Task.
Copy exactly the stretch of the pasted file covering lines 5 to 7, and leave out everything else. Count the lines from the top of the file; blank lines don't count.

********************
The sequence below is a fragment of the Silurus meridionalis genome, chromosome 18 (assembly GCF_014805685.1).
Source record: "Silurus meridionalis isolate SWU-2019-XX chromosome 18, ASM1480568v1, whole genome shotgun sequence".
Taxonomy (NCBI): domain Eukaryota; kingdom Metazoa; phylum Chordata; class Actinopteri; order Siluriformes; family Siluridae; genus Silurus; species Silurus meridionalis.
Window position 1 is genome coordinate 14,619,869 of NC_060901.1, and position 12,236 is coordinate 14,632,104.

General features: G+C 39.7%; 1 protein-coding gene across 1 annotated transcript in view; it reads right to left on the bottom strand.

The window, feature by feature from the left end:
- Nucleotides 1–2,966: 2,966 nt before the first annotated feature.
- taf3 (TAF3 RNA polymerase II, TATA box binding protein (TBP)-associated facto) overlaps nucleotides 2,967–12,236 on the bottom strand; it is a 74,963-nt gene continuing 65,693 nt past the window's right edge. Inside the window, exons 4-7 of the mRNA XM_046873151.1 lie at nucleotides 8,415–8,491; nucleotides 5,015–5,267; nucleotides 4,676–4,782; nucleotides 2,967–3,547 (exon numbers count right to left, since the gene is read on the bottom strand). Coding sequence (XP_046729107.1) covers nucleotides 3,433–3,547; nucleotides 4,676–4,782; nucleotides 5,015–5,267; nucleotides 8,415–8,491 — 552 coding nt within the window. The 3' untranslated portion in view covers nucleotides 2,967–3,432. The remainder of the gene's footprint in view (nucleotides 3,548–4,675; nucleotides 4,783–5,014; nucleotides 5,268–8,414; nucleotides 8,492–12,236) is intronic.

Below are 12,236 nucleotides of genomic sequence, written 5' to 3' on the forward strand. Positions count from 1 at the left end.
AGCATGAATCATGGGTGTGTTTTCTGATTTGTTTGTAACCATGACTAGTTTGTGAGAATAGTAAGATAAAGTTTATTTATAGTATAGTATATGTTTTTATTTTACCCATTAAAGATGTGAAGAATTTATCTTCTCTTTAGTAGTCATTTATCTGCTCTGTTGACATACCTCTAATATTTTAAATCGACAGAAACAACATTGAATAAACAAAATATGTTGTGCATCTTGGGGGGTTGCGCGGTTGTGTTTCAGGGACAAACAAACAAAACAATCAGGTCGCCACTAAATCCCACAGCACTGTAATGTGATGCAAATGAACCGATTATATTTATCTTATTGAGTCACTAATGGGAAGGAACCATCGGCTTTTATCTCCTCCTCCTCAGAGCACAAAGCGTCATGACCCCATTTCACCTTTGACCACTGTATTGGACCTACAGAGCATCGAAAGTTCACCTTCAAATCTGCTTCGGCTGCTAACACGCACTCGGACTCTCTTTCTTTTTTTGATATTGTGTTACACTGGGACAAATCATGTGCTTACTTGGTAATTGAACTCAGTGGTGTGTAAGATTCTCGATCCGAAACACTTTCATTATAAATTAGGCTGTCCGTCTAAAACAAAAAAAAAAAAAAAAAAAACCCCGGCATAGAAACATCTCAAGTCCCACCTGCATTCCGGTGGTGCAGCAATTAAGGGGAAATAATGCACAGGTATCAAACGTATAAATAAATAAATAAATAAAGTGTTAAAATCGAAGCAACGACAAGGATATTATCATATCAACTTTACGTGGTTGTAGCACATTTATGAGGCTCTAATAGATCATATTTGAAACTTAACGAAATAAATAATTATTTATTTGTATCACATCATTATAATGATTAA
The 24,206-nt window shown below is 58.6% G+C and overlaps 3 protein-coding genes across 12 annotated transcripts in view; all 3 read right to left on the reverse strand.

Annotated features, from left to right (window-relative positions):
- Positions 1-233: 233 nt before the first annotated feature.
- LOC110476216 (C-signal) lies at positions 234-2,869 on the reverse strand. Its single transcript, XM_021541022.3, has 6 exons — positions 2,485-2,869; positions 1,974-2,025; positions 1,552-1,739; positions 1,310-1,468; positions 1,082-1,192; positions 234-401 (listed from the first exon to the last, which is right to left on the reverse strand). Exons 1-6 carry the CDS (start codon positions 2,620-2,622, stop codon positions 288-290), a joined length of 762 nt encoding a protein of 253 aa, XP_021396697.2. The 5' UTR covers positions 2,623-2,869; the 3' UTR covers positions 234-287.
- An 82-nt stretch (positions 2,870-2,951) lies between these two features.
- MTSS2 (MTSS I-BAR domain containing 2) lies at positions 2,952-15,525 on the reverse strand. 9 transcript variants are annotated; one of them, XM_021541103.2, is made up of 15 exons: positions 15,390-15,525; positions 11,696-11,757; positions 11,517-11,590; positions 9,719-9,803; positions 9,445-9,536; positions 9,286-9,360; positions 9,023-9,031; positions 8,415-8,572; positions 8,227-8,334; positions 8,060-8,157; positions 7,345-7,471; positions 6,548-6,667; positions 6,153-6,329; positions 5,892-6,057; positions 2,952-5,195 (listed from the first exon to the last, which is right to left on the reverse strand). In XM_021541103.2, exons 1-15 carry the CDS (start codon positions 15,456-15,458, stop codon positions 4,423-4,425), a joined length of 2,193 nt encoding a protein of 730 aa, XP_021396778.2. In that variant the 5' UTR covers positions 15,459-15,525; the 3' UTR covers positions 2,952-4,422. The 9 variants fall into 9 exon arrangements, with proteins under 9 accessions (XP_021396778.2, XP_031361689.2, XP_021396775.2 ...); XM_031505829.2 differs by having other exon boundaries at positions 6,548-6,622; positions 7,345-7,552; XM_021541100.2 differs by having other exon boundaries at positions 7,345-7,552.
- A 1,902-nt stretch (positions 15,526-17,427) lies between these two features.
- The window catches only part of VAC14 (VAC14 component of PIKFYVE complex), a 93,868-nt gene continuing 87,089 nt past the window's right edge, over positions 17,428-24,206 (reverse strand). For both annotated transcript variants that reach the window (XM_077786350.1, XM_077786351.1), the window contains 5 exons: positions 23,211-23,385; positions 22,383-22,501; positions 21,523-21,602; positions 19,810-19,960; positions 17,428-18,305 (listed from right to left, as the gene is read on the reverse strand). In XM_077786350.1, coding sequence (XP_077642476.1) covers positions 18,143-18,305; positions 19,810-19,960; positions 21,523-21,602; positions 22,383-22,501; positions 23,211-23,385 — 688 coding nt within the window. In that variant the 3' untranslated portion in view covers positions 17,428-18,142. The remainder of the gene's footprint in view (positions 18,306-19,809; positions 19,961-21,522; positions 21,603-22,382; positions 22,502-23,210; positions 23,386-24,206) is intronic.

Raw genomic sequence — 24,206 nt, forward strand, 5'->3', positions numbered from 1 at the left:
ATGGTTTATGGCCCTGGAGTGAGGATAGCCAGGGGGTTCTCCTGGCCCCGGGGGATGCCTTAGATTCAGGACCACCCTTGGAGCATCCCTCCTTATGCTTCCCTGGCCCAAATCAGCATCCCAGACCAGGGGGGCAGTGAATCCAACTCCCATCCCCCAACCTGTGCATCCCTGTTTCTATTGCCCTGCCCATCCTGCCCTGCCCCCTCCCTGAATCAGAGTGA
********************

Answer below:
General features: G+C 39.7%; 1 protein-coding gene across 1 annotated transcript in view; it reads right to left on the bottom strand.

The window, feature by feature from the left end:
- Nucleotides 1–2,966: 2,966 nt before the first annotated feature.